This title appeared in one of our earlier monthly non-fiction book lists that we use to determine which books we should buy for our library branches. There is a good possibility that I may have selected this book but somehow forgot about its existence … until I came across it in the stacks. And then the memory floodgates opened and I remembered salivating like a Pavlovian dog on the synopsis. I need to get out more. And since I was “jonesing” for a book to read and simply grabbed this for my literary “fix”. But enough with the drug allegories and other such bollocks and on with the bloomin review. Yeah?

I do remember when this story broke back in the early 2000s, it was quite the shitstorm. Robert Hanssen, was one of the biggest moles, in American history, who sold secrets to the Russians and compromised much of America’s tactical strategies against our enemies. On the bad side of things (yes, you are reading right) he compromised the lives of many agents and Russian defectors. Needless to say, America was tremoring for months after this broke through and for that period I was curious about this.

Eric O’Neill was an FBI “ghost”, agents capable of efficiently hunting and capturing spies and intelligence traitors. He was also newly married to Julianna, a former citizen of (then) East Germany. Something that he did not disclose to his superiors and got him sidelined for about year. Apparently, having romantic dalliances with women from former Communist countries whilst working for the US government was frowned upon … compromised security and all that good stuff. Then one day, he was suddenly enlisted on a spy hunting mission. The target, one of their own: Robert Hanssen. Robert Hanssen, at the time, was selected (also off the sidelines) to start (get this) the FBI’s first cybercrime unit. In other words this was more than the fox guarding the henhouse; he was bloody building the henhouse, too. The mission, should he choose to accept it (and thankfully did) was to work as subordinate of Hanssen and observe him. Oh right, Hanssen is also a master spy that is very elusive (for more than a decade) and this might be the Bureau’s last chance to nail his sorry ass (no pressure). And there begins the intense cat and mouse game. The problem is that as you progress throughout the book you start to question who is the real cat or mouse and yes … this perspective will change a few times during your reading. Now if you are expecting to read a boring book about some bloke observing a traitorous tosser, you are in for a shocker. Despite the knowledge of how this story ended, Gray still retains that icy grip of a thrilling, suspense-riddled spy novel (Jason Bourne be damned) that makes every page hard to resist turning and sometimes waging a battle with insignificant things like eating, sleeping or using the bathroom. There are some jaw-dropping revelations that appear in this book and it does not favour the FBI about the numerous times the Bureau may have dropped the ball that could have easily ended Hanssen’s long spree. Much earlier. Thankfully the Bureau have learned and has evolved. And as O’Neill struggles with the task on one hand and his law studies on the other, his homefront begins to take a beating. Odd hours at work, mostly due to a “broken server”, being distant in conversation and strange phone calls are putting a strain on his new marriage. He is unable to discuss his work with a woman he is terminally in love with and this begins the slow unravelling on both sides. Robert Hanssen comes off as an arrogant, covertly-cocky, know-it-all that will solicit very little or no sympathy from most readers.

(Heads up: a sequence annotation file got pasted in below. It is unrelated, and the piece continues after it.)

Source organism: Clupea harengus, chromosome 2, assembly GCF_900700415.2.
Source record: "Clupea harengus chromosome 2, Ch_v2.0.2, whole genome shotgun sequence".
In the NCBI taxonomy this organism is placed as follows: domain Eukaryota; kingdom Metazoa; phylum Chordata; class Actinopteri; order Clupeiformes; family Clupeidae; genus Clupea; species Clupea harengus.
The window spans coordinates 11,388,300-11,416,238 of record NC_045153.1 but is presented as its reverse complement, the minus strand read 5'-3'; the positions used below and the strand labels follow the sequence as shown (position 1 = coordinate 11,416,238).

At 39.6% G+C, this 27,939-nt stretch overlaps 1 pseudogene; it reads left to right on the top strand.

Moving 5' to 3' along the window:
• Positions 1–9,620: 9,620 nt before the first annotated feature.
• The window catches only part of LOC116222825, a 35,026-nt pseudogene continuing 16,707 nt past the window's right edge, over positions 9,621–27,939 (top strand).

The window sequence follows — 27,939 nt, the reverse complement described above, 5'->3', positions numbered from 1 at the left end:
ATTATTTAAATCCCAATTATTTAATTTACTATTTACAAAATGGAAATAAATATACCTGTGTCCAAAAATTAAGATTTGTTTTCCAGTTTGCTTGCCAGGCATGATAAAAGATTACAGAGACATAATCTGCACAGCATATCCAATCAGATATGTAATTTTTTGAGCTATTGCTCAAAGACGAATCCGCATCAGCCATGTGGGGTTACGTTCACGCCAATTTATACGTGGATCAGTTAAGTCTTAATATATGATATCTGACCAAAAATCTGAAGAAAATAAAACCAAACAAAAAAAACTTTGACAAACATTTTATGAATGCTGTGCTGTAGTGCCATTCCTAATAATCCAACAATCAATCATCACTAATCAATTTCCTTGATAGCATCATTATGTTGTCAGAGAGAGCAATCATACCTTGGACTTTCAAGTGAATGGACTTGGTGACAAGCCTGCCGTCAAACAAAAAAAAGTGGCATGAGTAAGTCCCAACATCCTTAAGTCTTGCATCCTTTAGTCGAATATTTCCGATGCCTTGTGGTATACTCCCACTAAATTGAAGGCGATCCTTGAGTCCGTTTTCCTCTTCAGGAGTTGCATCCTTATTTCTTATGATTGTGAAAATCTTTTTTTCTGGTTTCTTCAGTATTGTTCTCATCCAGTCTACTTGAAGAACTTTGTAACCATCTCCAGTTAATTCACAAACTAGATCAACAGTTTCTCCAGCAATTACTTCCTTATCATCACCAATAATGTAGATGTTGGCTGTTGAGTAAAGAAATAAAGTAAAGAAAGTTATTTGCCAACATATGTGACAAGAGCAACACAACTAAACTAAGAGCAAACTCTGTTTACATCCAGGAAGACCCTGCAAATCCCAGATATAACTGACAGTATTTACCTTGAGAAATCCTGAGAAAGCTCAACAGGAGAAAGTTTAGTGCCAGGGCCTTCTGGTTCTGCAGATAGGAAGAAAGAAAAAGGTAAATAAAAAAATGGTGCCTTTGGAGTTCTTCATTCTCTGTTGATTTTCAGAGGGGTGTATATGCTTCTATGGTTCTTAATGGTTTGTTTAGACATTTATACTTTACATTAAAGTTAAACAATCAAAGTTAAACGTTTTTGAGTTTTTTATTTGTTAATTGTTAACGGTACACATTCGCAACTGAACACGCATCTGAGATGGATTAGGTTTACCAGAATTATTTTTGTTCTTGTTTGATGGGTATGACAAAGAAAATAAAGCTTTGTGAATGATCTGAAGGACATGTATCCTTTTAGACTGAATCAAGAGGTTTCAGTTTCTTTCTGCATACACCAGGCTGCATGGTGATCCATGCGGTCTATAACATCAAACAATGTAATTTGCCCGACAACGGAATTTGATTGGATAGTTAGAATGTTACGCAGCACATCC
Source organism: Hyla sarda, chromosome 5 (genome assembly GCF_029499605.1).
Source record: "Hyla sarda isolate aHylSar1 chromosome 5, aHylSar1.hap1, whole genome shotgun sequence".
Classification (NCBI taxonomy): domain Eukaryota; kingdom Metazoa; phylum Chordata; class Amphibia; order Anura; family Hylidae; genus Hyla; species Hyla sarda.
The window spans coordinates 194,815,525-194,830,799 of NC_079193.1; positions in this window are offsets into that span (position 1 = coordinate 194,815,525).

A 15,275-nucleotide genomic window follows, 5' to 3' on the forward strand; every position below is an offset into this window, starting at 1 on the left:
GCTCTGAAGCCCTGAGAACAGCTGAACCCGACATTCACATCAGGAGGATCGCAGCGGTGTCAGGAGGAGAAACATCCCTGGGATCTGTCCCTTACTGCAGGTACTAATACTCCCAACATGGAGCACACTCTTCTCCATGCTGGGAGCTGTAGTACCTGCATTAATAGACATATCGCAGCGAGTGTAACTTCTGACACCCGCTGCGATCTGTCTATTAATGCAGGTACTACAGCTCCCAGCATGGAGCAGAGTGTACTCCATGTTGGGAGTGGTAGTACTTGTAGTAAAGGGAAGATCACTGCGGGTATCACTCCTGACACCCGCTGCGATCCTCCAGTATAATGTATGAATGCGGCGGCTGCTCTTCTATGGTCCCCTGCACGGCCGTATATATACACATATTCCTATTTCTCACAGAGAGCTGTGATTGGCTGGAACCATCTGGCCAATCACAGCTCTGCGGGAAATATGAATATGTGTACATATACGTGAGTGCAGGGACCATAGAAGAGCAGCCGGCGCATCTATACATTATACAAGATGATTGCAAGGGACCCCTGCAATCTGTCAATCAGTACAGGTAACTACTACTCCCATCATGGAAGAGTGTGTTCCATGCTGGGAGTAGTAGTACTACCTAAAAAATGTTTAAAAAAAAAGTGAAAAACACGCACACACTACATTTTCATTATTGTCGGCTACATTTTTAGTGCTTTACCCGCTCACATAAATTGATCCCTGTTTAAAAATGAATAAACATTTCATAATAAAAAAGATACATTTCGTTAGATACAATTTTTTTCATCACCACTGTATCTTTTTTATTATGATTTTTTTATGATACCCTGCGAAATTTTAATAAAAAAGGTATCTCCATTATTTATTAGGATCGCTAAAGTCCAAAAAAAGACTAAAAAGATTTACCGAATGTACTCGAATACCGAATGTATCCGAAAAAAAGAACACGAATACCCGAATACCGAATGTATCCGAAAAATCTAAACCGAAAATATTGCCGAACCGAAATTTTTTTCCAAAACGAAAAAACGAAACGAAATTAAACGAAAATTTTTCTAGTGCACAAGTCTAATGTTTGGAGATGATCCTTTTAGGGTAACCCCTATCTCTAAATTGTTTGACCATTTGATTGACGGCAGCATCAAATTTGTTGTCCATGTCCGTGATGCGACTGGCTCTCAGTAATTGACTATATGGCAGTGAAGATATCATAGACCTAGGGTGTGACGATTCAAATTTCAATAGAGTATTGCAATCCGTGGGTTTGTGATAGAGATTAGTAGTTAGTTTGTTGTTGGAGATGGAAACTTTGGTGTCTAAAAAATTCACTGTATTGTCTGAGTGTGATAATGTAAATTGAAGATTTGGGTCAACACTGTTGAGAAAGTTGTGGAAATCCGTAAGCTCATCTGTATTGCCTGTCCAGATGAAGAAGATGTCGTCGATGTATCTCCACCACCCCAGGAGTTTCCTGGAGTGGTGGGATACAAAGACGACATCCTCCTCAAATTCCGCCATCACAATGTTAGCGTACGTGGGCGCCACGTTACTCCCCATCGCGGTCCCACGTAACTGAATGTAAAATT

Gray Day is, subtly, a tribute to the folks that work at the FBI and what they do. Yes, apparently it is more than interviewing serial killers that have a penchant for Chianti and fava beans.Most of all it gives a snapshot of the toll and the cost that many of the agents have to pay for the sake of protecting this beautiful country despite some of the bollocks, concerning their abilities, that have been floating around on the airwaves during a certain investigation that involves a certain far east country (there I said it). Jolly good show, Mr. O’Neill, and thanks for your service.